Who is stalling reforms?We need to stop involving 'cartelpreneurs' in policy discourses around reforms.
Last week, at multiple discussions organised around Nepal and the world by the Nepal Economic Forum and the National University of Singapore (ISAS), we discussed the perspective of investments in Nepal as part of Nepal connecting better with the world and reaping economic benefits besides pushing economic growth and job creation.
Former Indian ambassador to Nepal Ranjit Rae emphasised the need to look at issues concerning intellectual property, labour laws and other regulatory frameworks that will provide a favourable environment for investors. United Kingdom Ambassador to Nepal Nicola Pollitt hit the nail on the head in terms of all the money being lined up, but the necessity of Nepal to reform for investors to feel confident. One pertinent point she indicated and that is least considered is that economic diplomacy is not only about Nepali embassies in foreign countries promoting Nepal, but Nepal taking care of the people and institutions these embassies identify and assist. These issues are continuously raised, but then this time, I thought of taking a slightly different approach by identifying the people who are behind stalling reforms. We generally blame the government, but is it the government or some others who are stalling reforms?
The issue is attitude
In 1990 when Nepal’s economy was worth $3.5 billion, may be money was an issue; but now it is not the issue when the GDP is valued at $34 billion and stock market capitalisation is at a similar amount with companies at $1 billion plus market capitalisation. But why is it that we are not seeing foreign investors rushing into Nepal? First of all, we need people, who have made money out of collaborating in the 1990s when foreign firms came in, speak up. For instance, the local promoter group that invested about Rs3.7 million (less than $100,000) in Unilever Nepal’s capital of Rs73.6 million in 1992 today have their investment worth Rs900 million–25 times their initial investment. Similarly, local company Butwal Power Company, a company promoted by a consortium of then large private sector groups, today has a market capitalisation of Rs15 billion! They all need to be ambassadors for reform and talk about why reform in Nepal is ready. We need to hear their success stories that we find few people talking about or in the media. They need to really come out and talk about their stories and tell they are not rent-seekers of the investments that they got in those times either as local agents or investors.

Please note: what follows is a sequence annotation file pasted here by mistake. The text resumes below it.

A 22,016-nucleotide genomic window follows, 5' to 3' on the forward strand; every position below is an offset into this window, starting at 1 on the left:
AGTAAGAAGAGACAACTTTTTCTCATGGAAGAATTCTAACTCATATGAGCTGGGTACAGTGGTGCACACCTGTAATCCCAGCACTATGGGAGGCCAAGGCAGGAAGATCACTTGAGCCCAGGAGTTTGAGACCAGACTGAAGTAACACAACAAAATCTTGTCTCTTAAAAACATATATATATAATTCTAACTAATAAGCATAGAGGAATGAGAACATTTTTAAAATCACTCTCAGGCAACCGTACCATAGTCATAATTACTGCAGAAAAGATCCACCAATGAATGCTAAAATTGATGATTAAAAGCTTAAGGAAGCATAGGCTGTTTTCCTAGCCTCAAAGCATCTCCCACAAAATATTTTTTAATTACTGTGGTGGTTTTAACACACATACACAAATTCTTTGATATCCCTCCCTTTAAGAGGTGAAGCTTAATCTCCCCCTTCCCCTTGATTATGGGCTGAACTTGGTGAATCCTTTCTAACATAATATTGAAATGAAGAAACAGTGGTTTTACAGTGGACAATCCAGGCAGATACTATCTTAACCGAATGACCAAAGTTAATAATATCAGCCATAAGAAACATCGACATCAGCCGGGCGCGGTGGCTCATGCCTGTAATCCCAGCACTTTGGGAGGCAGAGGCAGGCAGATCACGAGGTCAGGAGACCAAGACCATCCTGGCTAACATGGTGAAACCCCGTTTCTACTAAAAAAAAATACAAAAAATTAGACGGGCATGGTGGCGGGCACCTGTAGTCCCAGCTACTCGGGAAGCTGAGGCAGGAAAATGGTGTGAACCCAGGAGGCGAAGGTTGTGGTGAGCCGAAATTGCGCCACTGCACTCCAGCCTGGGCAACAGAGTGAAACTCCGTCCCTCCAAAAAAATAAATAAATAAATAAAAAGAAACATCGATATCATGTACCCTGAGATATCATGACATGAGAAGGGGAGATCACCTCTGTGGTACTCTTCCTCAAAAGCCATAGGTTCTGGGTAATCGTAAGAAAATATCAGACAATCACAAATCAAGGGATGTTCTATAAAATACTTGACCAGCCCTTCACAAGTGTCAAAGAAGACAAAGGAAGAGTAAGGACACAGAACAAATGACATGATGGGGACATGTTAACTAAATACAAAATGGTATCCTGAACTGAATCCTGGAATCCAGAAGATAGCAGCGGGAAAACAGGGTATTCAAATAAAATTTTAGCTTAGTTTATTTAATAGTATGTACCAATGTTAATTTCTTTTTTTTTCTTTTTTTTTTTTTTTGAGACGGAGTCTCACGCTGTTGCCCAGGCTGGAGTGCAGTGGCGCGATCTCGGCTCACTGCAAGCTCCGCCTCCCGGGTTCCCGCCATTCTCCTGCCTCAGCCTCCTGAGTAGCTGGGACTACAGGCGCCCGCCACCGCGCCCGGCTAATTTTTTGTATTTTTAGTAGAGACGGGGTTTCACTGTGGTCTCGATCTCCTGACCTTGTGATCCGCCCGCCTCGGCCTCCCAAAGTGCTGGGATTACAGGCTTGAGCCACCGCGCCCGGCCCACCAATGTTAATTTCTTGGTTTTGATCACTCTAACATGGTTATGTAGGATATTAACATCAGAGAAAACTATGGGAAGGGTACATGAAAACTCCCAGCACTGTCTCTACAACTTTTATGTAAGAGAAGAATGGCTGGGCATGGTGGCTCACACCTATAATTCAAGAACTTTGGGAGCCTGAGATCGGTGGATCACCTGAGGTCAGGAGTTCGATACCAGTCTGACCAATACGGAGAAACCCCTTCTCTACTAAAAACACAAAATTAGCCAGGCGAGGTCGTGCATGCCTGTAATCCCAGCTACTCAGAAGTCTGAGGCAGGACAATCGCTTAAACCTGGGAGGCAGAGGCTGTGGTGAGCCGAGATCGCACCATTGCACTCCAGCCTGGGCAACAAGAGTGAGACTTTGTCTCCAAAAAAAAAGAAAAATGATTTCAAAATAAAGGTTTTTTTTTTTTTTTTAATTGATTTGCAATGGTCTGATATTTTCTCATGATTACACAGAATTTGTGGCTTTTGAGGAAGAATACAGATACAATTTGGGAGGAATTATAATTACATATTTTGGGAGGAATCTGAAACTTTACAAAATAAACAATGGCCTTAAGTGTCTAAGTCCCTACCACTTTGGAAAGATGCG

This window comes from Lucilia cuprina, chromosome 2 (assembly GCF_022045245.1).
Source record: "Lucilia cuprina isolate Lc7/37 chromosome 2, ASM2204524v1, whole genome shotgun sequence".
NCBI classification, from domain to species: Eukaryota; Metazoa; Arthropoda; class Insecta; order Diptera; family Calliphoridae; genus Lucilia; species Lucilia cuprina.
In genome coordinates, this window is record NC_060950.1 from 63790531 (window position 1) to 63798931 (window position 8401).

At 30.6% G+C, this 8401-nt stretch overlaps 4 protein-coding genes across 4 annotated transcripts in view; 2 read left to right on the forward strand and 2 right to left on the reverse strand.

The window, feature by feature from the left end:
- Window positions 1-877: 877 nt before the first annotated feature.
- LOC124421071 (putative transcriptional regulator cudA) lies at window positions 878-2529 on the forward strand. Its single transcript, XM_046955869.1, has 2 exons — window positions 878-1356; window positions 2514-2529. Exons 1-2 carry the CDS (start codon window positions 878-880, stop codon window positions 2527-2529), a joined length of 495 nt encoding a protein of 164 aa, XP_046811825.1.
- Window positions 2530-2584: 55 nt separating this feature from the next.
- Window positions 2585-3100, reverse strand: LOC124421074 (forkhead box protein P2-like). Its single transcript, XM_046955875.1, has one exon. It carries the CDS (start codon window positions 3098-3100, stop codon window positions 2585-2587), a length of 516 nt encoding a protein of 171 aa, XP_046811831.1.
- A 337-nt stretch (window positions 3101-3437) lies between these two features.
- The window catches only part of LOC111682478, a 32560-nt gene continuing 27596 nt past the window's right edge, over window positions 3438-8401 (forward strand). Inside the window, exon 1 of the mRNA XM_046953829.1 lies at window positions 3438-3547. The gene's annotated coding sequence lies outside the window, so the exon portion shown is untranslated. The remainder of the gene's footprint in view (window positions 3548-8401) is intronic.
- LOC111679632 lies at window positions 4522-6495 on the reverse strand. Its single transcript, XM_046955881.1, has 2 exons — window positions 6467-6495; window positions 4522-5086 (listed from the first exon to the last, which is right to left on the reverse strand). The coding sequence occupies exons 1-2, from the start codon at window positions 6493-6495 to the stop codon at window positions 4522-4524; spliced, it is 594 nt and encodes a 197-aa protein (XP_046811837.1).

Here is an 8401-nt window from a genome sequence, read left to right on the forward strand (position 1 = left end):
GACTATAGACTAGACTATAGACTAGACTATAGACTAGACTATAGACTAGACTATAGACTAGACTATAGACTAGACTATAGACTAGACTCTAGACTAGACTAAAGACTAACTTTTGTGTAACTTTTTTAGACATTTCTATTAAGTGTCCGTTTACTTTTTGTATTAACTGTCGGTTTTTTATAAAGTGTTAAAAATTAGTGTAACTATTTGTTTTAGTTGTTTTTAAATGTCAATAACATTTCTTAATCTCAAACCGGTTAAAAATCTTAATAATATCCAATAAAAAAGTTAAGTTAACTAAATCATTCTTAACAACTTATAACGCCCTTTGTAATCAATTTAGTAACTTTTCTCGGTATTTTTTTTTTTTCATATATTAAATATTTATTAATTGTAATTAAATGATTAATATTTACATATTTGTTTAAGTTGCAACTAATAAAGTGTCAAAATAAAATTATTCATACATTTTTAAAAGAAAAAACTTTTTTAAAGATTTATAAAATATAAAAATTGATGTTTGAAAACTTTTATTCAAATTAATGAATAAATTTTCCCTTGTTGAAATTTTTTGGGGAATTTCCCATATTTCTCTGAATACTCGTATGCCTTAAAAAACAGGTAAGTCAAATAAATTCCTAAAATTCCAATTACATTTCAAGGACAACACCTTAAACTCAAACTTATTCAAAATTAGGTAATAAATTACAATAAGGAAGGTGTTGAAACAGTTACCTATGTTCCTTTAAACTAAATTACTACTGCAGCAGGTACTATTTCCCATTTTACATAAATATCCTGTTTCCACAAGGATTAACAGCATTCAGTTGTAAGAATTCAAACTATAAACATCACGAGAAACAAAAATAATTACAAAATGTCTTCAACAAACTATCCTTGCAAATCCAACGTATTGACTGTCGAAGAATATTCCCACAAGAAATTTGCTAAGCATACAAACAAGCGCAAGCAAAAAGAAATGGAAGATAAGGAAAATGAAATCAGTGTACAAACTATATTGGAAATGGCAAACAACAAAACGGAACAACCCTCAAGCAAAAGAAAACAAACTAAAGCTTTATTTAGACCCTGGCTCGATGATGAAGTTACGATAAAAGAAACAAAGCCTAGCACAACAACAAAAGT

Similarly, we have seen how the entry of the Oberois and the Sheratons, changed the way hotels operated in Nepal. The advent of KFC changed how restaurants managed operations and back office. Nabil and Standard Chartered changed how banking is done in Nepal. Restaurants like Chez Caroline and Fire and Ice changed customer expectations that led to many great Nepali restaurants to emerge. In the banking sector, FMO is emerging as the largest shareholder in NMB Bank, and is challenging the status quo of many established banks. Sherpa Adventure Gear changed the way apparel manufacturing and marketing is done. Thompson Nepal (now J Walter Thompson) changed the world of advertising. The list goes on. Many of these businesses were not investment heavy, but it brought about global practices to Nepal. People who worked in these different establishments became global workers who can be seen in 180 countries that Nepalis work and live in.
Money is not the constraint. Development finance institutions (DFIs) have more than $2.5 billion in investment-ready money lined up. Development partners are willing to put in a fresh $4.2 billion in Green Resilient Inclusive Development (GRID) Action Plan. The Nepali investor base now comprises of millions of people who can invest with the tap of a button from a smartphone. We just need people with the right attitude, and exclusion of people with the wrong attitude.
Push and alienate
We all need to push reform, including pushing opening up of Nepalis to invest abroad that will force Nepali companies to adopt global practices. Words need go-get action—it is now or never. People who are working towards getting foreign investment understand very clearly that it is not the officials at the Department of Industry or the ministry; clearly, it is the cartels who grease the system to tire off foreign investors. After all, the cartels allegedly get to raise money to pay political parties and appoint ministers of their choice.
For international development partners, it is time to also do some introspection and look upon all the past literature published on cartels and nexus—and really start to alienate them. On the one hand, harping on investment and getting the same people who have been working behind the scenes to vigorously obstruct reform in the room will not work. Perpetrators against reforms cannot be part of efforts to push reforms. We know who the "cartelpreneurs" are; and we need to stop involving them in policy discourses around reforms. Internally, one also needs to see within one’s own organisation, who have been indirectly supporting these cartelpreneurs and why. Unprecedented transformations would require unprecedented action. Having been working to push reforms relentlessly for 30 years, I will not tire off despite threats when I tweet on a certain cartel or cartelpreneur. We just need to combine our efforts and continue our crusade to unleash Nepal’s potential.